A stirring and powerful memoir from black cultural critic Rebecca Carroll recounting her painful struggle to overcome a completely white childhood in order to forge her identity as a black woman in America.
Rebecca Carroll grew up the only black person in her rural New Hampshire town. Adopted at birth by artistic parents who believed in peace, love, and zero population growth, her early childhood was loving and idyllic—and yet she couldn’t articulate the deep sense of isolation she increasingly felt as she grew older.
Foster Care is a whole other world that most of the world’s population knows little to nothing about. Many people do not know the very low statistics young people endure in order to successfully age-out of foster care.
Less than 5% of young people with the experience of foster care graduate post-secondary education. There are many youth who become prey to sex-trafficking or suseptable to suicide due to homelessness, mental health challenges and no support system. Now, couple the child welfare system with the element of racial injustices and the history of white supremacy and the topic may even become taboo.
Ángela Quijada-Banks, a woman of African and Indigeneous descent has taken the liberty of giving back to these communities for a half a decade through advocacy, advisory and organizational training. Through her travels across the nation, speaking to congressional members, federal stakeholders and constituents of the foster care system she decided some sort of manual was needed to combat the shocking low success rates of young people with the background of foster care. This handbook is written to be supplemental to young people in foster care’s navigation through foster care and healing beyond it.
Supportive adults such as foster/resource parents, case managers, GALs, therapists and social workers will also find this to be helpful in their roles in young people’s lives. Success is possible regardless of where you come from, you just have to know where to look, who to trust and believe in the one person that can get you to the other side of pain and trauma, you.
Dr. Bruce Perry and Maia Szalavitz – The authors explain what happens to the brain when a child is exposed to extreme stress, and how today’s innovative treatments are helping ease children’s pain, allowing them to become healthy adults.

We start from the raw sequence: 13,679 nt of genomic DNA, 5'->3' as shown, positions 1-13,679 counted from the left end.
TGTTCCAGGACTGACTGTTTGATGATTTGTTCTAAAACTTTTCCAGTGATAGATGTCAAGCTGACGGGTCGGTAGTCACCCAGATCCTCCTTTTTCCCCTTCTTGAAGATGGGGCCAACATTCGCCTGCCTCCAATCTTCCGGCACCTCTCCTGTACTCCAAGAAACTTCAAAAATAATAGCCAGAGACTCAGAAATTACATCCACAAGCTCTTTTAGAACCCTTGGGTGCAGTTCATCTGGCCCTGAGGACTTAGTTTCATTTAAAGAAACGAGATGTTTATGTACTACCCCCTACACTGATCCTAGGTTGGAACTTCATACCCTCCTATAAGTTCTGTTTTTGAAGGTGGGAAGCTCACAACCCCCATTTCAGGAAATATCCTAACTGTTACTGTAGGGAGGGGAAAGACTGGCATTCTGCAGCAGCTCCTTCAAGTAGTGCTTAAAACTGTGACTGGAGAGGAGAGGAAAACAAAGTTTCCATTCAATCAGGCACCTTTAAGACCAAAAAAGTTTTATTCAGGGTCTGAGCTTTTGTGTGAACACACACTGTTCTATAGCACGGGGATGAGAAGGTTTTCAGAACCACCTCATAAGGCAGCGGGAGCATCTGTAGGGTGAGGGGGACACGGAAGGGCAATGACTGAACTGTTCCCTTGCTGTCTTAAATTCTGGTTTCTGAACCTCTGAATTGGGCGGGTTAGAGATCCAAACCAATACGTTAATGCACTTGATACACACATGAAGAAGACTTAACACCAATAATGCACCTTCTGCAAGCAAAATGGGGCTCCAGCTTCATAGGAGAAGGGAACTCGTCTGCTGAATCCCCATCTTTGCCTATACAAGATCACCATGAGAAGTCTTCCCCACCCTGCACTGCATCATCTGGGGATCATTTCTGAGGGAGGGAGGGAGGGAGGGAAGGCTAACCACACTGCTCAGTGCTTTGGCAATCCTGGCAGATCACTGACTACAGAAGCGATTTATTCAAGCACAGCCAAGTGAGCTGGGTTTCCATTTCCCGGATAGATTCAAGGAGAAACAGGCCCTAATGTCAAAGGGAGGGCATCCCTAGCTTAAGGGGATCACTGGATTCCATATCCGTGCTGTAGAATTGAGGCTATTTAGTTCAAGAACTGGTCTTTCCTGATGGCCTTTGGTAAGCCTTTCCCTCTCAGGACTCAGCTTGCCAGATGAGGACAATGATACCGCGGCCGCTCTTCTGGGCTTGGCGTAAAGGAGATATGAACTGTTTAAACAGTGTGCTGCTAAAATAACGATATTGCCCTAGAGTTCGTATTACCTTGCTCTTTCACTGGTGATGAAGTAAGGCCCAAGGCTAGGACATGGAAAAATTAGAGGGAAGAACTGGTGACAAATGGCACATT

Dr. Nadine Burke Harris was already known as a crusading physician delivering targeted care to vulnerable children. But it was Diego—a boy who had stopped growing after a sexual assault—who galvanized her journey to uncover the connections between toxic stress and lifelong illnesses.
The stunning news of Burke Harris’s research is just how deeply our bodies can be imprinted by ACEs—adverse childhood experiences like abuse, neglect, parental addiction, mental illness, and divorce. Childhood adversity changes our biological systems, and lasts a lifetime. For anyone who has faced a difficult childhood, or who cares about the millions of children who do, the fascinating scientific insight and innovative, acclaimed health interventions in The Deepest Well represent vitally important hope for preventing lifelong illness for those we love and for generations to come?.
A national bestseller when it first appeared in 1963, The Fire Next Time galvanized the nation and gave passionate voice to the emerging civil rights movement. At once a powerful evocation of James Baldwin’s early life in Harlem and a disturbing examination of the consequences of racial injustice, the book is an intensely personal and provocative document. It consists of two “letters,” written on the occasion of the centennial of the Emancipation Proclamation, that exhort Americans, both black and white, to attack the terrible legacy of racism.
The extraordinary, one-of-a-kind, “nothing short of spectacular” (Entertainment Weekly) memoir from one of the world’s most gifted storytellers.
The Glass Castle is a remarkable memoir of resilience and redemption, and a revelatory look into a family at once deeply dysfunctional and uniquely vibrant. When sober, Jeannette’s brilliant and charismatic father captured his children’s imagination, teaching them physics, geology, and how to embrace life fearlessly. But when he drank, he was dishonest and destructive. Her mother was a free spirit who abhorred the idea of domesticity and didn’t want the responsibility of raising a family.